Wednesday, September 07, 2005

The Blame Game: Inning Two

One of the maladministration's new memes in its cya action is "Blame Game." Even the President is using it whenever anyone dares to question the tragic non-response of the federal government to Katrina. To counter said "Blame Game" playing, the President has come up with a plan. He is going to investigate. The New York Times'response to this plan was unusually strong:

No administration could credibly investigate such an immense failure on its own watch. And we have learned through bitter experience - the Abu Ghraib nightmare is just one example - that when this administration begins an internal investigation, it means a whitewash in which no one important is held accountable and no real change occurs.

Mr. Bush signaled yesterday that we are in for more of the same when he sneered and said, "One of the things that people want us to do here is to play a blame game." This is not a game. It is critical to know what "things went wrong," as Mr. Bush put it. But we also need to know which officials failed - not to humiliate them, but to replace them with competent people.

It's obvious, for instance, that Michael Brown has met the expectations of those who warned that he would be a terrible director of the Federal Emergency Management Agency. This is no time to be engaging in a wholesale change of leadership, but in Mr. Brown's case there seems to be precious little leadership to lose. He should be replaced with someone who can do the huge job that remains to be done.

But the questions go way beyond Mr. Brown - starting with why federal officials ignored predictions of a disastrous flood in New Orleans - and the answers can come only from an independent commission.

While setting up a non-partisan independent commission to do the investigation is probably the only way the nation will get a true picture of what went so very wrong, it will take time, as the 9/11 commission showed. This administration's record on willingness to release information, especially information that might be damaging to it, is exceptionally poor. Still, the very fact that of such stonewalling will speak volumes and will allow the nation to make the negative inferences such behavior deserves. Some Democrats have already called for the creation of such a commission, and one hopes the President can be pressured into acting on that call.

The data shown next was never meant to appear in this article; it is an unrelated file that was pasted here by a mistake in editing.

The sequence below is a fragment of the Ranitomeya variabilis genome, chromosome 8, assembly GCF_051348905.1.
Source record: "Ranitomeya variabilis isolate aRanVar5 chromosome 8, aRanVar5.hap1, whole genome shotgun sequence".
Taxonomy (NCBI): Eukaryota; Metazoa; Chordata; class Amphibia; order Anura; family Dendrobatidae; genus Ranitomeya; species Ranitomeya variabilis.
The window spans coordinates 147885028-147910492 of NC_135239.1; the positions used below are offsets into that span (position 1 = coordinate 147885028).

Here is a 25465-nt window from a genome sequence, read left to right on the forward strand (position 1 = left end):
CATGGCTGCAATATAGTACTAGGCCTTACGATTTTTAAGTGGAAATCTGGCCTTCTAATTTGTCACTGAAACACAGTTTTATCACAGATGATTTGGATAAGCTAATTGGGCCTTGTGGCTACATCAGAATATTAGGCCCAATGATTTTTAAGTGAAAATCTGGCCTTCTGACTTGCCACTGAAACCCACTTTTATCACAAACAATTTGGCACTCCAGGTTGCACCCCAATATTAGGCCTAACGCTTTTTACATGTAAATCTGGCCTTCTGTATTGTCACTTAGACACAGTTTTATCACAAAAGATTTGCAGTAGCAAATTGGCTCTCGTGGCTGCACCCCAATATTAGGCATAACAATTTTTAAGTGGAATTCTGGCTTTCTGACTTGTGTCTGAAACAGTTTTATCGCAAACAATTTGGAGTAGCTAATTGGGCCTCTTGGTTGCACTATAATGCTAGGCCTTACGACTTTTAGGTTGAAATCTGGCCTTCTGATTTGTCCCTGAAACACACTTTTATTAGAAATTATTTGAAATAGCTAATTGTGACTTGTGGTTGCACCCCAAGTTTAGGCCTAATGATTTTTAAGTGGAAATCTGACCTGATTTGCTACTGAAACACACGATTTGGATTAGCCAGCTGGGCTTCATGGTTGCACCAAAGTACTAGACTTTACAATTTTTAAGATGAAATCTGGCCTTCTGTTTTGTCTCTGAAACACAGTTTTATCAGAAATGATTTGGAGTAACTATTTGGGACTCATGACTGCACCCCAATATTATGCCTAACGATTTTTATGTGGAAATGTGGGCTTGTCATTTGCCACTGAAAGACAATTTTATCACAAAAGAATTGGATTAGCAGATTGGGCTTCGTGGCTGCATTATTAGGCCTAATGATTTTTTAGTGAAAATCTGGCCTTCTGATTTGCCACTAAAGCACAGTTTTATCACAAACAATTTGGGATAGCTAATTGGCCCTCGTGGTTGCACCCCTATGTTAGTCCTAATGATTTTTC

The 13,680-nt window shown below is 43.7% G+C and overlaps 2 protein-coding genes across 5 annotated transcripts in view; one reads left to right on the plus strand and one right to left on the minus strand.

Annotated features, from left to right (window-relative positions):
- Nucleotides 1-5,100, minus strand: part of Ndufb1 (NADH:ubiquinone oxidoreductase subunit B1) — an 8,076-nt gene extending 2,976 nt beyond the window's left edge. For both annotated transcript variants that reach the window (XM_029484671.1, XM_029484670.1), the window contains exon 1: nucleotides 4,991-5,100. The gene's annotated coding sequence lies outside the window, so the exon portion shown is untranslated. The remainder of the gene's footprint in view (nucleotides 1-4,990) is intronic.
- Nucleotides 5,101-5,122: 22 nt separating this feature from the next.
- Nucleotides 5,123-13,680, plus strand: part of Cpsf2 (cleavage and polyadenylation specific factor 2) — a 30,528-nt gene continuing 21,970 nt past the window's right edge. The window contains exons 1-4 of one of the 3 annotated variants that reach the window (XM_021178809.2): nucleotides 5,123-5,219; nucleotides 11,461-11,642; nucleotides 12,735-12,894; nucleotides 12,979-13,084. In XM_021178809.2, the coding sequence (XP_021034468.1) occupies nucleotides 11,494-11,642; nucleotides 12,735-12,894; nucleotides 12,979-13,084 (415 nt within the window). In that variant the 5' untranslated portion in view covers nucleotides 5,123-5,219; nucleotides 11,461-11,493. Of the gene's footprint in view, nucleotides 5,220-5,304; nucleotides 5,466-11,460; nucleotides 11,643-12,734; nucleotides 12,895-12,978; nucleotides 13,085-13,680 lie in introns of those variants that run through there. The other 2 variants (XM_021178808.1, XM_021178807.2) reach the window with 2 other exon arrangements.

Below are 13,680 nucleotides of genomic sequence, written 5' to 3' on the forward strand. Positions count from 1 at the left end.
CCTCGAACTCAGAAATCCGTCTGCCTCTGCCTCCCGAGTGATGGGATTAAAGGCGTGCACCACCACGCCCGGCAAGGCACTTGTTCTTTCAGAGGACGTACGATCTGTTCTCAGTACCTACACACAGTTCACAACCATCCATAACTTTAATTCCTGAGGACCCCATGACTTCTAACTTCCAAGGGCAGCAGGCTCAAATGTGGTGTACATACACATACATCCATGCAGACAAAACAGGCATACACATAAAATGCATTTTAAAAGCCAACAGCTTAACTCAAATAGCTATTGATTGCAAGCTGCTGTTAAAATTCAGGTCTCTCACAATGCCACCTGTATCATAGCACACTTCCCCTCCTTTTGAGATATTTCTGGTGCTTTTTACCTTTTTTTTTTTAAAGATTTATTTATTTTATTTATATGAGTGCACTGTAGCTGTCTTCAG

There is no doubt that mistakes were made at all levels of government during the tragedy, but the Times' editorialist points out something that should always be foremost in any discussion of what went wrong:

...disasters like this are not a city or a state issue. They concern the entire nation and demand a national response - certainly a better one than the White House comments that "tremendous progress" had been made in Louisiana. We're used to that dismissive formula when questions are raised about Iraq. Americans deserve better about a disaster of this magnitude in their own country.

Exactly. To quote a moron, "Bring it on!"


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